What can you see? What do you notice? What questions can you ask?

What shape is the overlap when you slide one of these shapes half way across another? Can you picture it in your head? Use the interactivity to check your visualisation.

What shape has Harry drawn on this clock face? Can you find its area? What is the largest number of square tiles that could cover this area?

What is the total area of the four outside triangles which are outlined in red in this arrangement of squares inside each other?

Can you work out what shape is made when this piece of paper is folded up using the crease pattern shown?

If you can post the triangle with either the blue or yellow colour face up, how many ways can it be posted altogether?

These points all mark the vertices (corners) of ten hidden squares. Can you find the 10 hidden squares?

I found these clocks in the Arts Centre at the University of Warwick intriguing - do they really need four clocks and what times would be ambiguous with only two or three of them?

Lyndon Baker describes how the Mobius strip and Euler's law can introduce pupils to the idea of topology.

On the graph there are 28 marked points. These points all mark the vertices (corners) of eight hidden squares. Can you find the eight hidden squares?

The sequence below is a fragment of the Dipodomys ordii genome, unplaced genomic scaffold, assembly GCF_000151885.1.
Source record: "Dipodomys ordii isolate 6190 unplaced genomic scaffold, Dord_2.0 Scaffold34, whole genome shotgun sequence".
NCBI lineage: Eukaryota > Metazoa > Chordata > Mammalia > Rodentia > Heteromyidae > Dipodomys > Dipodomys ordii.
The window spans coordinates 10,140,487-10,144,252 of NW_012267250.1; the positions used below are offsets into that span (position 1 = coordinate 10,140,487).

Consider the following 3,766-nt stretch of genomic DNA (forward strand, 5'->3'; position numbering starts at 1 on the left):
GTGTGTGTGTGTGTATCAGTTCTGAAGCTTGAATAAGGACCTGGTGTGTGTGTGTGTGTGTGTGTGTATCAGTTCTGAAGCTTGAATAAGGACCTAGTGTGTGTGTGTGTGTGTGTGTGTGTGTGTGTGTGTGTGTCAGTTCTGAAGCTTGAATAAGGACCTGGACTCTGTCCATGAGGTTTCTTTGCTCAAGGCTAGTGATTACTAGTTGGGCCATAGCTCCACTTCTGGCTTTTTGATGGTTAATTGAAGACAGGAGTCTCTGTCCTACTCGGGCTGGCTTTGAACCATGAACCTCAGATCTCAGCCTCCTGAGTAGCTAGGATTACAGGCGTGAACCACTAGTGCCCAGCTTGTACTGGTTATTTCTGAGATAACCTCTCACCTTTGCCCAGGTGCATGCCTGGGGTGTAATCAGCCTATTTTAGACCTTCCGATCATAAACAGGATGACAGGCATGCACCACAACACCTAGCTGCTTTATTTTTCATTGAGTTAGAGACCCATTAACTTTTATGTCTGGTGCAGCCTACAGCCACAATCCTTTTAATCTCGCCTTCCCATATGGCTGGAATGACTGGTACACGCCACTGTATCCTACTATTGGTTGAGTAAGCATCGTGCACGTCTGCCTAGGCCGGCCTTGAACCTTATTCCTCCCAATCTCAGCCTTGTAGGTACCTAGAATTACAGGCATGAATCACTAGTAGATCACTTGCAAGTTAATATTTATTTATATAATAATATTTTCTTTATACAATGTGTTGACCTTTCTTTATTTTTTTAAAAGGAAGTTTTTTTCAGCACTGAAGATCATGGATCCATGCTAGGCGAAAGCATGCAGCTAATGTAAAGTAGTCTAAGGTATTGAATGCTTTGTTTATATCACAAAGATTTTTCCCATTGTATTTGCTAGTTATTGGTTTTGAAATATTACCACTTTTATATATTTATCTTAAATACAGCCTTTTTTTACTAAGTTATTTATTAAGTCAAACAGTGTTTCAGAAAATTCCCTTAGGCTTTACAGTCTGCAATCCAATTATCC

A game for 2 players. Can be played online. One player has 1 red counter, the other has 4 blue. The red counter needs to reach the other side, and the blue needs to trap the red.

Choose a box and work out the smallest rectangle of paper needed to wrap it so that it is completely covered.

What is the greatest number of squares you can make by overlapping three squares?

A game for 2 people. Take turns joining two dots, until your opponent is unable to move.

Exchange the positions of the two sets of counters in the least possible number of moves

Players take it in turns to choose a dot on the grid. The winner is the first to have four dots that can be joined to form a square.

Eight children each had a cube made from modelling clay. They cut them into four pieces which were all exactly the same shape and size. Whose pieces are the same? Can you decide who made each set?

These are pictures of the sea defences at New Brighton. Can you work out what a basic shape might be in both images of the sea wall and work out a way they might fit together?

Start with a large square, join the midpoints of its sides, you'll see four right angled triangles. Remove these triangles, a second square is left. Repeat the operation. What happens?

A game has a special dice with a colour spot on each face. These three pictures show different views of the same dice. What colour is opposite blue?

A cheap and simple toy with lots of mathematics. Can you interpret the images that are produced? Can you predict the pattern that will be produced using different wheels?

Imagine a 3 by 3 by 3 cube. If you and a friend drill holes in some of the small cubes in the ways described, how many will have holes drilled through them?